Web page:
Changing the Way We View Humanity and the Rest of Nature

This special issue of Solutions is devoted to the idea of ecosystem services—the benefits humans derive from our shared “natural capital” assets, including everything from climate regulation to water supply to pollination to cultural amenities.

The idea that preserving the environment is an asset, rather than an impediment, to economic growth and development is both very old and very new. For most of human history, at least until the start of the Industrial Revolution, the benefits humans derived from nature were well recognized and embedded in various cultural rules and norms. Parts of forests, lakes, or mountains were often deemed sacred and off-limits. But it is no coincidence that these sacred natural assets also supplied essential life-support services for the communities involved.

This is in stark contrast to the postindustrial view in much of the Western world that nature is merely a pretty picture—nice to enjoy if you can afford it but not essential to the more important business of growing the economy. Whenever the issue of conservation of nature has entered the public or political discussion, it has always been purported to come at a cost, and the discussion has been framed as “the environment vs. the economy.”

Probably the most important contribution of the widespread recognition of ecosystem services is that it reframes the relationship between humans and the rest of nature. An understanding of the role of ecosystem services emphasizes our natural assets as critical ingredients in our overall wealth. Sustaining and enhancing human well-being requires a balance of all of our assets—individual people, society, the built economy, and the rest of nature. This reframing of the way we look at nature is essential to solving the problem of how to build a sustainable and desirable future—a goal that we all share.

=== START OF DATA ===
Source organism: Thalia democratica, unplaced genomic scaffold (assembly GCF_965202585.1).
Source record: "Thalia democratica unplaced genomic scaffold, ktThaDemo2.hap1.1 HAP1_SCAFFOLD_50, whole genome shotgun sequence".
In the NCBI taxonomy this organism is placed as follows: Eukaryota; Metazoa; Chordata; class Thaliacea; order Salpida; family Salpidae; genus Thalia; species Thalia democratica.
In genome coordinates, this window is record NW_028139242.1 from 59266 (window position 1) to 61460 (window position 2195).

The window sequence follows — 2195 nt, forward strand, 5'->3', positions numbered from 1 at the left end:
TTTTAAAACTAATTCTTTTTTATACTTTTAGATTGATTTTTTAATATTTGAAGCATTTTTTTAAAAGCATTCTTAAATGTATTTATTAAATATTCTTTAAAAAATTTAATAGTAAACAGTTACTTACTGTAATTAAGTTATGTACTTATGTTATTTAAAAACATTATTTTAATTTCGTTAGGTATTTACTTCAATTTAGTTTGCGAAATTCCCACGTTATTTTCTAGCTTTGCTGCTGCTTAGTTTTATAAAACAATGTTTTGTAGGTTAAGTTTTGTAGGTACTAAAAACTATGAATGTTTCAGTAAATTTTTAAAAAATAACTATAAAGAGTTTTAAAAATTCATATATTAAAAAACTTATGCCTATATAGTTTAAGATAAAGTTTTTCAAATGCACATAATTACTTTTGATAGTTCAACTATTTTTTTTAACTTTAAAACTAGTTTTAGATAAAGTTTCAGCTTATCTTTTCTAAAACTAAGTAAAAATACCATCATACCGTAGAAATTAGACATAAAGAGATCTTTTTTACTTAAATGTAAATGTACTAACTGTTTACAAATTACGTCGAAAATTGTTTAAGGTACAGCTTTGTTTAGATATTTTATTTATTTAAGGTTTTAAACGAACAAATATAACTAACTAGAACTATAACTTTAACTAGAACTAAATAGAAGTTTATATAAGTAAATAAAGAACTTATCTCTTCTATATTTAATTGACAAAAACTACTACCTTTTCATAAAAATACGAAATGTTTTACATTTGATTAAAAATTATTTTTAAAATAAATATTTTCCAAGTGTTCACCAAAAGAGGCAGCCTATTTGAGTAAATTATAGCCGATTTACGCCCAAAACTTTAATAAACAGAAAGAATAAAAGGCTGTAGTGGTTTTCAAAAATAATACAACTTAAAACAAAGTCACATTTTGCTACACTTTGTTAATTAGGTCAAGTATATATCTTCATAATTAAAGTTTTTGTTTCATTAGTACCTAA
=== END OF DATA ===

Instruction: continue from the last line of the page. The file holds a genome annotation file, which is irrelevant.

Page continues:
This special issue contains articles from several different perspectives about how ecosystem services are helping to solve this mother of all problems.

Interest in ecosystem services has grown rapidly. In 1997 I and 12 coauthors estimated the value of global ecosystem services to be around U.S.$33 trillion per year, a figure larger than global gross domestic product (GDP) at the time.1 This admittedly crude underestimate, and a few other early studies, stimulated a huge surge in interest in this topic.

In 2005 the concept of ecosystem services gained broader attention when the United Nations published its Millennium Ecosystem Assessment (MEA).2 The MEA was a four-year, 1,300-scientist study for policymakers. In this issue of Solutions, Walt Reid, director of the MEA, revisits this project and explains its impacts.

In 2008 a second international initiative was undertaken by the UN Environment Programme, called the Economics of Ecosystems and Biodiversity (TEEB).3 The TEEB report was picked up extensively by the mass media, bringing ecosystem services to a broader audience.4

Ecosystem services have now even entered the consciousness of mainstream media and business. Hundreds of projects and groups are currently working toward better understanding, modeling, valuation, and management of ecosystem services and natural capital. It would be impossible to list all of them here, but emerging global, national, and regional networks are doing just that and are coordinating their efforts.5,6

Ecosystem services are now poised to provide real solutions to the problem of how to sustainably manage our critical natural capital assets. The contents of this special issue show examples of how that can be done.